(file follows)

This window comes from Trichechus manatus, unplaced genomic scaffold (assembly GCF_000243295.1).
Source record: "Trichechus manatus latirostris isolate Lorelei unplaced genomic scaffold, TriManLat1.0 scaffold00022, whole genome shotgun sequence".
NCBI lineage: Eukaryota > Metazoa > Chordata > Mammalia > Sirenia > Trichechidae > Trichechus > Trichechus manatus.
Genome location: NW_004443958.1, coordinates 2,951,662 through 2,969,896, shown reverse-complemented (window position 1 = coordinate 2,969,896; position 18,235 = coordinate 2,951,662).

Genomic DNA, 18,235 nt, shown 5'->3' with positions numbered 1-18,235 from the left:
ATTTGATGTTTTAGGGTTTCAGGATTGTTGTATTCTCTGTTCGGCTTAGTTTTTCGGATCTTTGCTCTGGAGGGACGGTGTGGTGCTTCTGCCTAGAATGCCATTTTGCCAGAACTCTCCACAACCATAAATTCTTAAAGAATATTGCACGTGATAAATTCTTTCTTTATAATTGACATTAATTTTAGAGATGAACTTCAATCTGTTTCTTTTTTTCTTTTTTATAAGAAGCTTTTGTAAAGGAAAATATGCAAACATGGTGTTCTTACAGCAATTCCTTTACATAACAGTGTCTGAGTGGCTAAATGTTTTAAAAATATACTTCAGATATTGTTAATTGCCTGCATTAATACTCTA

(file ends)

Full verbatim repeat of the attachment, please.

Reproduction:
This window comes from Trichechus manatus, unplaced genomic scaffold (assembly GCF_000243295.1).
Source record: "Trichechus manatus latirostris isolate Lorelei unplaced genomic scaffold, TriManLat1.0 scaffold00022, whole genome shotgun sequence".
NCBI lineage: Eukaryota > Metazoa > Chordata > Mammalia > Sirenia > Trichechidae > Trichechus > Trichechus manatus.
Genome location: NW_004443958.1, coordinates 2,951,662 through 2,969,896, shown reverse-complemented (window position 1 = coordinate 2,969,896; position 18,235 = coordinate 2,951,662).

Genomic DNA, 18,235 nt, shown 5'->3' with positions numbered 1-18,235 from the left:
ATTTGATGTTTTAGGGTTTCAGGATTGTTGTATTCTCTGTTCGGCTTAGTTTTTCGGATCTTTGCTCTGGAGGGACGGTGTGGTGCTTCTGCCTAGAATGCCATTTTGCCAGAACTCTCCACAACCATAAATTCTTAAAGAATATTGCACGTGATAAATTCTTTCTTTATAATTGACATTAATTTTAGAGATGAACTTCAATCTGTTTCTTTTTTTCTTTTTTATAAGAAGCTTTTGTAAAGGAAAATATGCAAACATGGTGTTCTTACAGCAATTCCTTTACATAACAGTGTCTGAGTGGCTAAATGTTTTAAAAATATACTTCAGATATTGTTAATTGCCTGCATTAATACTCTA